My job has many different components - which I thoroughly enjoy - and the top two pieces to my job is when I get to work directly with teachers and when I get to work directly with students. I have been fortunate enough to be working with one group students regularly for 2 years now. 

Most of the time, I've got a targeted lesson to tie into something they are working on in class or something their teacher has asked we work on ... but I surprised them Friday with a Valentine's Day themed selection of activities.

These students know Google Slides. They have been working with Slides since 2nd grade, so that's nothing new. However, I published this slidedeck to the web, so they got to see it in a different light. (At first they didn't even recognize it as Slides.) I used the Jourdain presentation template from Slides Carnival and they "oohed & aahed" over it. Since it's "choice activities", I explained they had 6 different activities to choose from and they were free to switch at any time. Then I stepped back and let them explore. link for Valentine's Choice Activities

Looking for a link to make a copy of the choice board? Here you go: Valentine Choice Activities template

๐Ÿ’– Valentine's themed hangman game using's template

๐Ÿ’– Chrome Music Lab to create music

๐Ÿ’– Make your own Valentine's Magnetic poetry in Google Drawing (thanks, Eric Curts!)

๐Ÿ’– Valentine's Day Breakout using's template

๐Ÿ’– Valentine's word search - 2 levels - in Google Slides

๐Ÿ’– create your own Word Cloud with

These kinds of activities are fun, holiday themed tech activities and I try to provide a variety of activities to allow students to explore things they may not otherwise get to see. To my surprise, this group focused on 2 activities - the Music Lab and the Breakout! There was some good music happening and a group of students worked together to "breakout". When the classroom teacher saw how many were drawn to the Music Lab, she went across the hall and grabbed the music teacher to join us for a few minutes and I learned who Kandinsky was!

Sunday, February 3, 2019

Reading Around the World You Can Do

For the second year in a row, I've collaborated with a 3rd grade teacher, Anne McEldowney, to bring a little fun to her reading class. Last year, it was an Olympic themed reading game where students earned badges upon completion of various reading activities. Her goal was focused on their written responses. Her students would happily read, as long as she'd let them. However, the responses about their reading were coming up short. We focused on improving this skill through a variety of activities - some Anne already had in place; others were brand new - and the students earned badges. Ultimately, these badges earned them bronze, silver, and gold medals.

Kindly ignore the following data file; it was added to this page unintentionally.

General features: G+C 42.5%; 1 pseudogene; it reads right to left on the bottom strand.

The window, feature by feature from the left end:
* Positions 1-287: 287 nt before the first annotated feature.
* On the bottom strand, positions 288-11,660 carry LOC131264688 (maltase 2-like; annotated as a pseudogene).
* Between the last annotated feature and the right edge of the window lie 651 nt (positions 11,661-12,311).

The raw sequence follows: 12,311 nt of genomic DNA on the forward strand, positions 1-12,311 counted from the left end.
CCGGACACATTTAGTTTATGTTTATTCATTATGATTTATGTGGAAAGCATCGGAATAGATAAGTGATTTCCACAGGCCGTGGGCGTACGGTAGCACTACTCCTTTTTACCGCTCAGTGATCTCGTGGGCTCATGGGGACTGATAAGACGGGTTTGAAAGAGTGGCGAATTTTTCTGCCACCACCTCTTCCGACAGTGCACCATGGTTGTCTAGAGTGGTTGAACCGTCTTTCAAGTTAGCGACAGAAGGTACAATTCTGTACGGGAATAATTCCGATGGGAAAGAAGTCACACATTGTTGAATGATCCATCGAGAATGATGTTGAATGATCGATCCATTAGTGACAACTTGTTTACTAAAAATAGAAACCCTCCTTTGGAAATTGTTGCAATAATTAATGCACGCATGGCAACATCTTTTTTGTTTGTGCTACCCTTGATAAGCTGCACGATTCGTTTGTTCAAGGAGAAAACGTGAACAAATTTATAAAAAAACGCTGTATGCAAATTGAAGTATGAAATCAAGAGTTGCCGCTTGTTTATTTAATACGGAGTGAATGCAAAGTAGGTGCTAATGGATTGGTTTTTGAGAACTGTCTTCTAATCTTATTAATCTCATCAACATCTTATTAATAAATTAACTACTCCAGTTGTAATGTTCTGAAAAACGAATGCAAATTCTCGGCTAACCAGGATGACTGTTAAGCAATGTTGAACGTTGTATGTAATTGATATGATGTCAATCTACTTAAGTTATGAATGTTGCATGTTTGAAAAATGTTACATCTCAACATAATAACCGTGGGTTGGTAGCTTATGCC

THIS year, Anne has a different group of students who need a different focus. Anne came to me saying these students need encouragement TO read and to increase the length of time they read. She also wanted to incorporate an "around the world" theme. [Geography + reading = ๐Ÿ’–!] 

We had a few conversations, threw some ideas around, back-and-forth, up-and-down, and from this was born "Mrs. McEldowney's Reading Around the World"! The ultimate goal is to read around the world in 9 weeks.

To do this, we are bringing together several pieces, and housing it in a Google site. The basic idea is a time goal for each continent, starting in Antarctica and ending in North America. To track their progress, a Progress Tracker was created for each continent with a custom goal. Various reading activities have also been added for each continent and a passport is used to record the students' responses.

the "homepage"
The home page of the site has an embedded Google Map of the world. Each student added a pin to represent themself and then customized their "pin" by choosing their color and an icon of their choice. This allows them to see themself along their reading journey. As they progress, Mrs. Mac will move them from continent to continent. [I added a pin to each continent so they knew the order of their journey from one continent to the next.] It is very exciting to watch as the students move from one continent to the next!

The 1st Continent on the Journey

Each continent has its own page, displaying the Progress Tracker for that continent. Each day, Mrs. McEldowney checks the students' reading logs and credits them with their time. The Progress Tracker is a Google Sheet, published to the web, that is coded to show a progress bar for the corresponding continent. The best part of this tracker is Flippity has this all set up with a template you can, too, can grab and use! 

Once a student reaches the goal for that particular continent, their pin is moved and tomorrow's reading time is credited to the next "stop".